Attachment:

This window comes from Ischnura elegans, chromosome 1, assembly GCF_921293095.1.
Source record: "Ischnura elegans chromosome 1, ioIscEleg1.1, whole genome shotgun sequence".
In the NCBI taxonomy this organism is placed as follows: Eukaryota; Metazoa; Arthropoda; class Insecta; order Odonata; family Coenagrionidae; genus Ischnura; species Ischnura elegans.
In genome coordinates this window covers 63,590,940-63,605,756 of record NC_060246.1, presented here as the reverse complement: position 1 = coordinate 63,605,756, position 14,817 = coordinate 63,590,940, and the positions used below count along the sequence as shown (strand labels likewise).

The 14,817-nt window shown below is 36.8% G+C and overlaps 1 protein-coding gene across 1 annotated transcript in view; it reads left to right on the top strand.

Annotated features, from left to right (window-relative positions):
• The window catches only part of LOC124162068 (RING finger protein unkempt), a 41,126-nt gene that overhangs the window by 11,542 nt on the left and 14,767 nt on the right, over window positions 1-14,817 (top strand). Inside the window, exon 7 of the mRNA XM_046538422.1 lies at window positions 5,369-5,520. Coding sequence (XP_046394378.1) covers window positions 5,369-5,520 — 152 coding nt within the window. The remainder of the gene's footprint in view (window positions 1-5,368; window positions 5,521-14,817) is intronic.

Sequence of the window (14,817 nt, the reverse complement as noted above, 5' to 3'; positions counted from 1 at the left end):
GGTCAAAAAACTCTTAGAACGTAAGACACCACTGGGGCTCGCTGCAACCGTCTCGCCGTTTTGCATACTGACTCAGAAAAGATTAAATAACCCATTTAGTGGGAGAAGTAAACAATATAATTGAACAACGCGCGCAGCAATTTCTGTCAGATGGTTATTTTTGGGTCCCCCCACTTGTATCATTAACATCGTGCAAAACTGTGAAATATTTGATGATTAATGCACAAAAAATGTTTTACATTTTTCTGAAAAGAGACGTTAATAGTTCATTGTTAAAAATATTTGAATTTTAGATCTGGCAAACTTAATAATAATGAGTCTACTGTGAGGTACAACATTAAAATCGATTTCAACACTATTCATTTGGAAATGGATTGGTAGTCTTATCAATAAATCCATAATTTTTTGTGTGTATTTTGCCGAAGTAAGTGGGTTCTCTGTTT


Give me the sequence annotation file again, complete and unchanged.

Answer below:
This window comes from Ischnura elegans, chromosome 1, assembly GCF_921293095.1.
Source record: "Ischnura elegans chromosome 1, ioIscEleg1.1, whole genome shotgun sequence".
In the NCBI taxonomy this organism is placed as follows: Eukaryota; Metazoa; Arthropoda; class Insecta; order Odonata; family Coenagrionidae; genus Ischnura; species Ischnura elegans.
In genome coordinates this window covers 63,590,940-63,605,756 of record NC_060246.1, presented here as the reverse complement: position 1 = coordinate 63,605,756, position 14,817 = coordinate 63,590,940, and the positions used below count along the sequence as shown (strand labels likewise).

The 14,817-nt window shown below is 36.8% G+C and overlaps 1 protein-coding gene across 1 annotated transcript in view; it reads left to right on the top strand.

Annotated features, from left to right (window-relative positions):
• The window catches only part of LOC124162068 (RING finger protein unkempt), a 41,126-nt gene that overhangs the window by 11,542 nt on the left and 14,767 nt on the right, over window positions 1-14,817 (top strand). Inside the window, exon 7 of the mRNA XM_046538422.1 lies at window positions 5,369-5,520. Coding sequence (XP_046394378.1) covers window positions 5,369-5,520 — 152 coding nt within the window. The remainder of the gene's footprint in view (window positions 1-5,368; window positions 5,521-14,817) is intronic.

Sequence of the window (14,817 nt, the reverse complement as noted above, 5' to 3'; positions counted from 1 at the left end):
GGTCAAAAAACTCTTAGAACGTAAGACACCACTGGGGCTCGCTGCAACCGTCTCGCCGTTTTGCATACTGACTCAGAAAAGATTAAATAACCCATTTAGTGGGAGAAGTAAACAATATAATTGAACAACGCGCGCAGCAATTTCTGTCAGATGGTTATTTTTGGGTCCCCCCACTTGTATCATTAACATCGTGCAAAACTGTGAAATATTTGATGATTAATGCACAAAAAATGTTTTACATTTTTCTGAAAAGAGACGTTAATAGTTCATTGTTAAAAATATTTGAATTTTAGATCTGGCAAACTTAATAATAATGAGTCTACTGTGAGGTACAACATTAAAATCGATTTCAACACTATTCATTTGGAAATGGATTGGTAGTCTTATCAATAAATCCATAATTTTTTGTGTGTATTTTGCCGAAGTAAGTGGGTTCTCTGTTT